This episode still feels like a really good pilot, just as the first time I saw it, despite some really cheesy fights scenes, effects (particularly the vamp dusting) and low-budget production values that look quite bad compared to the later seasons of the show.
The opening scene with Darla and her victim is excellent, and the misdirect really well done. Whedon said he wanted to subvert the conventions of the horror genre, by making a show about a tiny blonde teenage girl - typically a helpless victim of monsters in horror – as a hero who is fighting and killing monsters. But the first scene of the show is another type of subversion – the seemingly scared tiny little blonde “schoolgirl” is the monster, rather than the “bad boy” she hooked up with. The contrast between the sunny world of “Sunnydale” and the "Hellmouth” underneath is very effective. It’s interesting to learn from the start that Sunnydale vampires have not just their own hierarchy and rules, but even a sort of religion (Luke prays and even says “Amen”). Of course, this is very season 1, and we will see something completely different in season 2 with younger and more rebellious vampires.
It's funny to see everyone as they were at the beginning of the show and compare them to the people they would become in later seasons. At this point, they're closer to stereotypes: Giles is particularly stuffy (and has a bad haircut - sorry, it had to be said), Xander is being really geeky and awkward/trying too hard in conversation (and not making a great first impression on Buffy), Willow is nerdy, shy and insecure to a painful level. AH still pulls it off. I've seen the original unaired pilot - the one that Joss considers so awful that he doesn't want anyone to see it (tough luck, Joss...) - and rightfully so, because that version was really awful... But one of the things that stood out is just how lame and bland the actress who was originally cast as Willow, Riff Regan, was. It really makes you appreciate just much charm, personality and genuine emotion Alyson Hannigan brought to the role. Cordelia is funny in her bitchiness from the start and has several memorable lines (“What’s your childhood trauma?”)
Buffy is instantly likable with her passionate, straightforward personality and no-nonsense, wisecracking attitude. It's a little sad to see this bubbly teenage Buffy that hasn't yet been worn down by years of responsibility, trauma and loss. But while I really like the early Buffy, I just love the hardened, emotionally damaged and closed Buffy of the later seasons. Buffy later said she was a lot like Cordelia in the Hemery High - I wonder how much this was really the case: she might have been as shallow, but from the first moment she obviously dislikes the way Cordelia is putting down the "geeks" and "losers" like Willow.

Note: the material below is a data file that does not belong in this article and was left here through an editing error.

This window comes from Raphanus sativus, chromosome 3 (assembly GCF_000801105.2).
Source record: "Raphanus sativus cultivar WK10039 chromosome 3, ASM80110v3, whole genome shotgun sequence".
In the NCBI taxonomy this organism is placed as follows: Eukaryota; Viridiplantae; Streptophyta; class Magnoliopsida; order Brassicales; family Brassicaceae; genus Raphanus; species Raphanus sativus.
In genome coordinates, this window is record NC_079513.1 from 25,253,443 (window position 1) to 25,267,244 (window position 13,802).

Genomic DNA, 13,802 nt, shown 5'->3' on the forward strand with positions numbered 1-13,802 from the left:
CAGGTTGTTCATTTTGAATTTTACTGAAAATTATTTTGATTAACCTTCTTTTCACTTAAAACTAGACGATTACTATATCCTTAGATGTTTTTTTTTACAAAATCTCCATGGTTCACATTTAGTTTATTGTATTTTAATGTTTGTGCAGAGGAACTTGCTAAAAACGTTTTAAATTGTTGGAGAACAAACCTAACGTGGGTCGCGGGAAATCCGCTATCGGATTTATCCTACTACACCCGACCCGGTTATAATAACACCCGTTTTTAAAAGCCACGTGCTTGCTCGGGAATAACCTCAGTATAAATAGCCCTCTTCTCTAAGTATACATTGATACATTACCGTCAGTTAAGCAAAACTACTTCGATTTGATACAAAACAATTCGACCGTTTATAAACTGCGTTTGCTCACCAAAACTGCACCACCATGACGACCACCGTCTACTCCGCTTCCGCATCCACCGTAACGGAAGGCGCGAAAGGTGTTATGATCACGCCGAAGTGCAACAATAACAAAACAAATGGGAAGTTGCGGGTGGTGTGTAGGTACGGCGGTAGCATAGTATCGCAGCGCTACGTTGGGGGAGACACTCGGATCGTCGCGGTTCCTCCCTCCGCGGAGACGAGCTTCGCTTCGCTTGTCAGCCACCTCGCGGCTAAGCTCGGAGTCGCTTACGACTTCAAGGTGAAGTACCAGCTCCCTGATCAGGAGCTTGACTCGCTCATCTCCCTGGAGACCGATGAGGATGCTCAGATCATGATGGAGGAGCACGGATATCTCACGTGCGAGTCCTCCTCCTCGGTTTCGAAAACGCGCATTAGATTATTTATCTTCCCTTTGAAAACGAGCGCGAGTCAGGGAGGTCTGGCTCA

One negative thing I have to say about her in the episode is that she gets bit too wrapped up in wisecracking instead of dusting Darla, just in time for Luke to attack. When you have to shoot, shoot, don't talk!
Besides Buffy, Giles, Willow, Xander, and Cordelia, several recurring characters are introduced here: Darla, Angel (not a regular in season 1), Principal Flutie, the Master. I barely remembered Flutie except for his gruesome end - he was overshadowed by the much more fun and love-to-hate great antagonist Snyder - but he's pretty good here, as a principal that likes to be seen as friendly to the pupils but isn't really that friendly.
Angel is the only character whose introduction doesn't quite match his later personality. He first appears as a mysterious guy (we don’t even learn his name in the episode) stalking Buffy and lurking in the shadows (OK, not much difference there), but he's cheeky and wisecracking. (Among other things, he says he thought Buffy would be taller - but as we later learn, he already knew what she looked like. Maybe he just wanted to annoy her.) For those who have read season 8 (#36 comes to mind), how funny is it that he calls Buffy "ma'am" in his very first line? The very next thing he says is that he doesn't bite. (Liar, liar, pants on fire...:p) I like the moment before Buffy knocks him to the ground – it's shot in such a way that it looks like someone is hanging from above like a bat, you’d expect it to be a vampire before you see it's Buffy. Having seen/read all 8 seasons, it's ironic that Buffy at first assumes that Angel is a friend of Giles' - but at this point they are both mysterious and creepy older men who offer her unwanted cryptic advice about her calling. Buffy is very hostile to Angel at this point, which brings me to my first regular feature (which is going to be very useful in later seasons)…